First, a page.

Merchant Navy engineering officers maintain and operate the mechanical and electrical equipment on board Merchant Navy ships.
The Merchant Navy is made up of a large number of civilian ships, operated by individual shipping companies. They include ferries and cruise liners, cargo ships, ships that support the offshore exploration industry (for example, by towing rigs or laying pipelines), fuel tankers and mining vessels that remove sand and gravel from the sea bed.
Engineering officers work with:
- the ship's engines
- pumps and fuel systems
- control equipment
- lifts and cranes
- refrigeration and ventilation systems
- sewage treatment and purifiers
- computer-controlled engine management systems
Their duties include:
Some engineering officers specialise in maintaining and repairing navigation, communication and computer systems and are known as systems engineering or electro-technical officers.
Engineering officers are responsible to a chief engineer, who is in overall charge of the ship's engineering and technical systems.
Engineering officers work shifts, known as watches, to provide cover 24 hours a day. Working patterns vary according to the type of ship, but may be four hours on followed by eight hours off, six hours on and six hours off or twelve hours on and twelve hours off.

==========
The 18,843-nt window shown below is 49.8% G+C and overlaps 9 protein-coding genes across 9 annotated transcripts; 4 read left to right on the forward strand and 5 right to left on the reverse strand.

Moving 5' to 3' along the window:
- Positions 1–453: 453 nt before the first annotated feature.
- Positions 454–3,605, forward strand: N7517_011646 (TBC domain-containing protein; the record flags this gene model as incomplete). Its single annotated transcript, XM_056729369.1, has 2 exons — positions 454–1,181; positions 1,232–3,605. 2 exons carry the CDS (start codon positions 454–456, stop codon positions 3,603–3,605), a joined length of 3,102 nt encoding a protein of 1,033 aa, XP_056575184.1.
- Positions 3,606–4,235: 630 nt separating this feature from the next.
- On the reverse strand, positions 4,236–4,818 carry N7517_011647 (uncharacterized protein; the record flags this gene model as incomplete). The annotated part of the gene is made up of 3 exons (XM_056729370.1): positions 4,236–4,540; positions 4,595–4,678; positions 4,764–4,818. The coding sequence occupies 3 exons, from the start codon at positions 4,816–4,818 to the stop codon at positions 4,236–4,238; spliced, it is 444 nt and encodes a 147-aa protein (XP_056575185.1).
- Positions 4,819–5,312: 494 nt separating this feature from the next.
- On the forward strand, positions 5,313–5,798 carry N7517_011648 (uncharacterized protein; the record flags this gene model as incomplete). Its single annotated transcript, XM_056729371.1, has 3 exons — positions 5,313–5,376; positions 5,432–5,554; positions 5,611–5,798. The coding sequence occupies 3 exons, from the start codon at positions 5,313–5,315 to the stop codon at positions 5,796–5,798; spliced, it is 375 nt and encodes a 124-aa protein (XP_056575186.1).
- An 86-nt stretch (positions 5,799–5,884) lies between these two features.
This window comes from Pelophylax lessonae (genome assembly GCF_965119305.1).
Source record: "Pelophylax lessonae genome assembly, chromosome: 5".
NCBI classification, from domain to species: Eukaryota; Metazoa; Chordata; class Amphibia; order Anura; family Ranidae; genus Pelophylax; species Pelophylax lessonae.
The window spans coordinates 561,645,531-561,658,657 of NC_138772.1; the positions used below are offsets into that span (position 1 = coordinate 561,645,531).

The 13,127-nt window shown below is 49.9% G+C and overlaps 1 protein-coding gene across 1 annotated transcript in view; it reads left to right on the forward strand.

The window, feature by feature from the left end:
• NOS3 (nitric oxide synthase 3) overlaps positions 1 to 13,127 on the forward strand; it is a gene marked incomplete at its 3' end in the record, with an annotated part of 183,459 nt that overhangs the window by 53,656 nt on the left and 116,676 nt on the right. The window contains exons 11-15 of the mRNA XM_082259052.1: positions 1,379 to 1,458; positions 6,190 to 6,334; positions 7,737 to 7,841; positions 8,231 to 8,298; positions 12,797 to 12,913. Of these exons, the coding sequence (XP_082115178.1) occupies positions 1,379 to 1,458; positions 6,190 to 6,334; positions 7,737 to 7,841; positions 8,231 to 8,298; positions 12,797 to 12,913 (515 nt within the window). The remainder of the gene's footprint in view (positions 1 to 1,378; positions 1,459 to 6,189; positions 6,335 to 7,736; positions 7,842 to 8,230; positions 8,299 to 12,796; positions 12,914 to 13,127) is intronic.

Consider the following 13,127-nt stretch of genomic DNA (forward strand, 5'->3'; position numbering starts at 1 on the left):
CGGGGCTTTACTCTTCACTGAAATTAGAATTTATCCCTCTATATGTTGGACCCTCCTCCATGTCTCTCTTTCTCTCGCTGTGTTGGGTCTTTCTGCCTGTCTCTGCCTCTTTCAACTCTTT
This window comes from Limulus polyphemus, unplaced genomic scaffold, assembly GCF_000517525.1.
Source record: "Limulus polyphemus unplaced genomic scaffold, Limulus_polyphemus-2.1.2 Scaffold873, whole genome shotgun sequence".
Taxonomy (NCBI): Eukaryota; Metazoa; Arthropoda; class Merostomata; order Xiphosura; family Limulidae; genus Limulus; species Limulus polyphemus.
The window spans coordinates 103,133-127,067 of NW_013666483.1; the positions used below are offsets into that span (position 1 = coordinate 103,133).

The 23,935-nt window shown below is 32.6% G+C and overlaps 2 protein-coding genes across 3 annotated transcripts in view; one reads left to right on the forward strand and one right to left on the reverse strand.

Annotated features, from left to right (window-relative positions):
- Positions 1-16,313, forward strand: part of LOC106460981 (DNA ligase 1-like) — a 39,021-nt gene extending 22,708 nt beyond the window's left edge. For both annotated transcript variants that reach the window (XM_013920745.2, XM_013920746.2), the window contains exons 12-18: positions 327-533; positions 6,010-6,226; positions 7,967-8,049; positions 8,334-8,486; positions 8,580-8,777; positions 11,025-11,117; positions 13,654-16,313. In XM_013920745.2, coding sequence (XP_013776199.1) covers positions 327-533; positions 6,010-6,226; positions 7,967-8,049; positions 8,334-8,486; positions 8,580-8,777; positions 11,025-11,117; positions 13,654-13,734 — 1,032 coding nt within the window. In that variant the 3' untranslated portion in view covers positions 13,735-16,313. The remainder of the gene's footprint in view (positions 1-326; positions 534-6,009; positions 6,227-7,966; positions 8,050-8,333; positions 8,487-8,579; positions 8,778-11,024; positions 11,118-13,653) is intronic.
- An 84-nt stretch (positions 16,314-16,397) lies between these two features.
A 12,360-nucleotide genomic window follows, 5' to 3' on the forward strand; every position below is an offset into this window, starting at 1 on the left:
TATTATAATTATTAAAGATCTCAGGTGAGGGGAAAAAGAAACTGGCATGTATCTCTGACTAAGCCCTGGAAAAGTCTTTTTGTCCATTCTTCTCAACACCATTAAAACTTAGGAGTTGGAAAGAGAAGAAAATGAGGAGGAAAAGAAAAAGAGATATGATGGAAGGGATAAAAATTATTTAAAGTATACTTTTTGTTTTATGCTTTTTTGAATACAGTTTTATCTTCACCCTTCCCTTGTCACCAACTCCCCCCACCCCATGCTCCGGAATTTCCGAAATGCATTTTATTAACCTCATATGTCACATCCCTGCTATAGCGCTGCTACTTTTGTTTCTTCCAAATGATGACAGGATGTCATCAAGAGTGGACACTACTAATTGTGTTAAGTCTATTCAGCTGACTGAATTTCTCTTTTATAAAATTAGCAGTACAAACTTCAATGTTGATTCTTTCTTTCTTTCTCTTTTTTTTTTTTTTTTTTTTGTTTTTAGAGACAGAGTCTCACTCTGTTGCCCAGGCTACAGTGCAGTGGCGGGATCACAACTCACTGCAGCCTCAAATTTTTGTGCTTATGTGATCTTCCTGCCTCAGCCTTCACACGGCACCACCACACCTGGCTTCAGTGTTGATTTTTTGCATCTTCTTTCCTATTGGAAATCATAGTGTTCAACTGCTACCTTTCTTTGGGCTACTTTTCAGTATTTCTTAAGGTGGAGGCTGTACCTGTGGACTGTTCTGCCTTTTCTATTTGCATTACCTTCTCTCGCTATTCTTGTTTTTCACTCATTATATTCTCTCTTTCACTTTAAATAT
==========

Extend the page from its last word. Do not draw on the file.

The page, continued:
After a voyage, officers usually receive a substantial period of leave. For example after a four-month voyage, they may be entitled to a two-month holiday.
Most of the working day is spent in the engine control room, although engineering officers also carry out some work in the engine room, which may be noisy and hot. Sometimes they have to work in uncomfortable conditions, such as confined spaces or refrigerated areas.
Space on board ship is limited and officers may have to work and live in close proximity to colleagues for weeks or months at a time. There are usually good leisure facilities on board for off-duty hours.
Destinations and the amount of time spent away from home depend on the type of vessel and its movements.
Qualified junior officers may earn between £25,000 and £27,000 a year.
Experienced officers may earn from £26,000 to over £50,000, depending on their rank.
Chief engineers may earn up to around £60,000 a year.
Employers pay for food and accommodation while employees are at sea and cover travel costs to and from the ship.
Trainee officers may have their college or university tuition fees paid in full and receive a salary or training allowance of between £7,000 and £15,000, as well as accommodation and meals at college and on board ship.
Ships carry more than 90 per cent of world trade and this is forecast to increase substantially by 2015.
Engineering officers are employed by major UK shipping companies. Around 20 shipping and training companies in the UK recruit between 350 and 400 trainees a year. There is no central recruiting agency, so applicants need to approach individual shipping companies and training organisations directly to find a sponsored training opportunity. See the Careers at Sea website for a list of companies offering sponsorship.